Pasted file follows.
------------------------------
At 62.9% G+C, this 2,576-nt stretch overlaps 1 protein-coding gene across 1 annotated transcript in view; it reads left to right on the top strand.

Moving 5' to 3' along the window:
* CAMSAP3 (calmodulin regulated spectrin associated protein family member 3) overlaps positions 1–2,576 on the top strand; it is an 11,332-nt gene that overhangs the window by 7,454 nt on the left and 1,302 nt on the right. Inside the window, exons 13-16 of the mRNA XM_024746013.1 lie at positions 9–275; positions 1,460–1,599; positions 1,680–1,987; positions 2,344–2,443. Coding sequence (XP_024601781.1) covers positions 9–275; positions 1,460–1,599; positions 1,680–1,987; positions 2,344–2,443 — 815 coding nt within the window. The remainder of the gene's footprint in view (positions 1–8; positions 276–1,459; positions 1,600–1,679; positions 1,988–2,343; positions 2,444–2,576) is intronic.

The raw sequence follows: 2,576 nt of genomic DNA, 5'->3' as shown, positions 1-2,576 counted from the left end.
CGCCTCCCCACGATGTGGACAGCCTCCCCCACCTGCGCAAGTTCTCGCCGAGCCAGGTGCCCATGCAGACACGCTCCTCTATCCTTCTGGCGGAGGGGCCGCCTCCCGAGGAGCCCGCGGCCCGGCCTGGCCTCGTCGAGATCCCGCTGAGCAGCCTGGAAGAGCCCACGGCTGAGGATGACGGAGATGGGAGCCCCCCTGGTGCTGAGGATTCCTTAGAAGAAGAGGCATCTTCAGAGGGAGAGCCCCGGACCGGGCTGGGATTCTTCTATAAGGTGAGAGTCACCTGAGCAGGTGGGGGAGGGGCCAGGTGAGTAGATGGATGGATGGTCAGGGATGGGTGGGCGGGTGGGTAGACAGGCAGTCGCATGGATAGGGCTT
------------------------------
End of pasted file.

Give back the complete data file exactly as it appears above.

At 62.9% G+C, this 2,576-nt stretch overlaps 1 protein-coding gene across 1 annotated transcript in view; it reads left to right on the top strand.

Moving 5' to 3' along the window:
* CAMSAP3 (calmodulin regulated spectrin associated protein family member 3) overlaps positions 1–2,576 on the top strand; it is an 11,332-nt gene that overhangs the window by 7,454 nt on the left and 1,302 nt on the right. Inside the window, exons 13-16 of the mRNA XM_024746013.1 lie at positions 9–275; positions 1,460–1,599; positions 1,680–1,987; positions 2,344–2,443. Coding sequence (XP_024601781.1) covers positions 9–275; positions 1,460–1,599; positions 1,680–1,987; positions 2,344–2,443 — 815 coding nt within the window. The remainder of the gene's footprint in view (positions 1–8; positions 276–1,459; positions 1,600–1,679; positions 1,988–2,343; positions 2,444–2,576) is intronic.

The raw sequence follows: 2,576 nt of genomic DNA, 5'->3' as shown, positions 1-2,576 counted from the left end.
CGCCTCCCCACGATGTGGACAGCCTCCCCCACCTGCGCAAGTTCTCGCCGAGCCAGGTGCCCATGCAGACACGCTCCTCTATCCTTCTGGCGGAGGGGCCGCCTCCCGAGGAGCCCGCGGCCCGGCCTGGCCTCGTCGAGATCCCGCTGAGCAGCCTGGAAGAGCCCACGGCTGAGGATGACGGAGATGGGAGCCCCCCTGGTGCTGAGGATTCCTTAGAAGAAGAGGCATCTTCAGAGGGAGAGCCCCGGACCGGGCTGGGATTCTTCTATAAGGTGAGAGTCACCTGAGCAGGTGGGGGAGGGGCCAGGTGAGTAGATGGATGGATGGTCAGGGATGGGTGGGCGGGTGGGTAGACAGGCAGTCGCATGGATAGGGCTT